December 13, 1947 |
|NFL Draft:||1970 / Round: 6 / Pick: 154|
|Career NFL statistics|
Alvin B. Wyatt (born December 13, 1947) is a former American football defensive back in the National Football League (NFL), and former collegiate head football coach at Bethune-Cookman University and Edward Waters College.
Wyatt played college football at Bethune–Cookman University, and was drafted by the Oakland Raiders in the sixth round of the 1970 NFL Draft. Wyatt spent only one year in Oakland; in 1971 and 1972 he played for the Buffalo Bills (with five interceptions and a touchdown), then moved to the Houston Oilers in 1973. After playing only sparingly (four games) for the Oilers, Wyatt jumped to the Jacksonville Sharks of the World Football League in 1974. He quickly emerged as one of the Sharks' best players, returning a punt for a touchdown on national TV against the New York Stars, and leading the team with five interceptions. Unfortunately, the Sharks stopped paying their players, then folded in mid-season; Wyatt then decided to retire as a player.
Wyatt was responsible for turning around his alma mater's football program starting in 1997, when he took over as head coach. The program previously suffered 12 consecutive losing seasons during the 1980s and 1990s. Wyatt's success was due in part to his colorful and outspoken personality, and his flashy attire as he patrolled the sidelines. But major credit is due to his development and installation of his 'Wyattbone' offense (a version of the option offense), which enabled the team to be a potent rushing powerhouse, while their passing offense was efficient. As coach who came from a defensive background, Wyatt's defenses during the 2000s were ranked near the top of the Mid-Eastern Athletic Conference (MEAC). In 2002, Wyatt lead Bethune–Cookman to its first outright MEAC title, and a share of the conference title in 2003. Under Wyatt, Bethune–Cookman defeated longtime rival Florida A&M University in the annual Florida Classic in 2002, 2003, 2004, and 2007, a series which was previously dominated by the Florida A&M Rattlers. The Wildcats played in the NCAA Division I-AA playoffs in 2002 and 2003 under Wyatt, who is the winningest coach in the history of its football program. He compiled a record of 90–54.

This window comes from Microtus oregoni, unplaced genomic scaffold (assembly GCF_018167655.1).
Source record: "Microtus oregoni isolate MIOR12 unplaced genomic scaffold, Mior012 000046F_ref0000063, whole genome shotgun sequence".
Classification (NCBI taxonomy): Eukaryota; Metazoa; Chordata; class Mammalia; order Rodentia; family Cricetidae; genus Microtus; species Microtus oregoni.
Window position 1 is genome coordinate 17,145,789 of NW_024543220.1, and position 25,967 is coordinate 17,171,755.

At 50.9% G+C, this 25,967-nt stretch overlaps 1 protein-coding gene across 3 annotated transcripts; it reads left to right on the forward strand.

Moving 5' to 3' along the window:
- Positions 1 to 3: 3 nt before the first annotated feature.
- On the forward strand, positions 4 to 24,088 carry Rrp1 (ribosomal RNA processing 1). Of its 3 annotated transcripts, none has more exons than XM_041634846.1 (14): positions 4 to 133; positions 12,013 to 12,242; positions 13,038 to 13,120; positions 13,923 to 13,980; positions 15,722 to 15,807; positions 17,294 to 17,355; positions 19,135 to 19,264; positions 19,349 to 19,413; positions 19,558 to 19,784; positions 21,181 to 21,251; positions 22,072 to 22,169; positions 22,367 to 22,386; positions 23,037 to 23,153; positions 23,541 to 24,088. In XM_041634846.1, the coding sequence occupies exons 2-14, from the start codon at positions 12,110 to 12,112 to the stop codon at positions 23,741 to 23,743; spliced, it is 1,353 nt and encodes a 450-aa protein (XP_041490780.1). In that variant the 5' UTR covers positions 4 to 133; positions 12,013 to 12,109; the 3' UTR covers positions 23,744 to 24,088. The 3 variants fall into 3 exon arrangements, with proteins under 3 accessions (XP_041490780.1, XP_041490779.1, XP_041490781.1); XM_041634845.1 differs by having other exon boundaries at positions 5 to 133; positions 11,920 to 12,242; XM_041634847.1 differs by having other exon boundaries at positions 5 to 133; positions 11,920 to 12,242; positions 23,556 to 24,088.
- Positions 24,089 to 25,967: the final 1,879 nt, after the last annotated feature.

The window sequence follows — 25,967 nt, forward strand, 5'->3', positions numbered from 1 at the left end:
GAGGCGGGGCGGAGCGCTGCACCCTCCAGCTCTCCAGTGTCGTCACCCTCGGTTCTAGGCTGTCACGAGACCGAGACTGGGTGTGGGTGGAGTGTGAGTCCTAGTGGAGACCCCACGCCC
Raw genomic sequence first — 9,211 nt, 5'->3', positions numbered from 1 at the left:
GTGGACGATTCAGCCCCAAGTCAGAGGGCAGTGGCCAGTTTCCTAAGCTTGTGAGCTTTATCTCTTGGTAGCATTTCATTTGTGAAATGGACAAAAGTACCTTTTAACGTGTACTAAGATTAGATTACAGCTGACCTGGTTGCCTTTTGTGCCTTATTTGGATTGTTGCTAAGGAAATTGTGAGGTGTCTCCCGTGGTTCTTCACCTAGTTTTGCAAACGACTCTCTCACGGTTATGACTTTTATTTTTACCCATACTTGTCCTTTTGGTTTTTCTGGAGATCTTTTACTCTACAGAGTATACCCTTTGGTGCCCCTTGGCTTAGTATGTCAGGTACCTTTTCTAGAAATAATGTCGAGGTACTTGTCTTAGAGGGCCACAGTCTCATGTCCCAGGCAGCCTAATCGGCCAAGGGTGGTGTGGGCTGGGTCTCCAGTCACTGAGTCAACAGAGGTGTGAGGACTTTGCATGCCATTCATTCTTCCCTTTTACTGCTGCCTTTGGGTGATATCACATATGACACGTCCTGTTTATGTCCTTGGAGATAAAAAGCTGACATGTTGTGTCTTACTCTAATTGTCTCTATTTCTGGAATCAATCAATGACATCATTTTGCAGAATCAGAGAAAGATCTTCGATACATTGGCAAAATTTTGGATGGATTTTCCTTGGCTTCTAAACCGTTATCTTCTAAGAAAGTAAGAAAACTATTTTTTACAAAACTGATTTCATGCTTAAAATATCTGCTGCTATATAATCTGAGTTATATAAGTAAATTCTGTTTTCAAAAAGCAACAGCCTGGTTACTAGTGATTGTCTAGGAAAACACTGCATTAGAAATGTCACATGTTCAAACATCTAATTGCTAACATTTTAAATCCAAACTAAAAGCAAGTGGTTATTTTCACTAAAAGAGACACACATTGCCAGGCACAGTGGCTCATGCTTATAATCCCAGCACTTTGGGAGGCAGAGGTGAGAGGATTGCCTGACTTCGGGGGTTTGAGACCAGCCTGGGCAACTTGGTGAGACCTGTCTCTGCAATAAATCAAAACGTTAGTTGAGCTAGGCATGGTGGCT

Wyatt was an inspiration in the lives of many former Wildcat players, including current National Football League players Rashean Mathis (Jacksonville Jaguars), Nick Collins (Green Bay Packers), and Eric Weems (Atlanta Falcons). Mathis and Collins are the highest NFL draft picks to have ever come out of Bethune–Cookman. All three players have been selected to the NFL Pro Bowl. Mathis, Collins, and Weems were All-MEAC selections as well as being nominated to Div 1-AA All-American Teams and SBN Sports Black College All-American (BCAA) teams during their college careers. Other players under Wyatt who played in the NFL are Damion Cook (offensive lineman), and Steve Baggs (linebacker) who is in the Canadian Football League.
On December 10, 2013, Wyatt was named as the 13th head football coach in the history of Edward Waters College.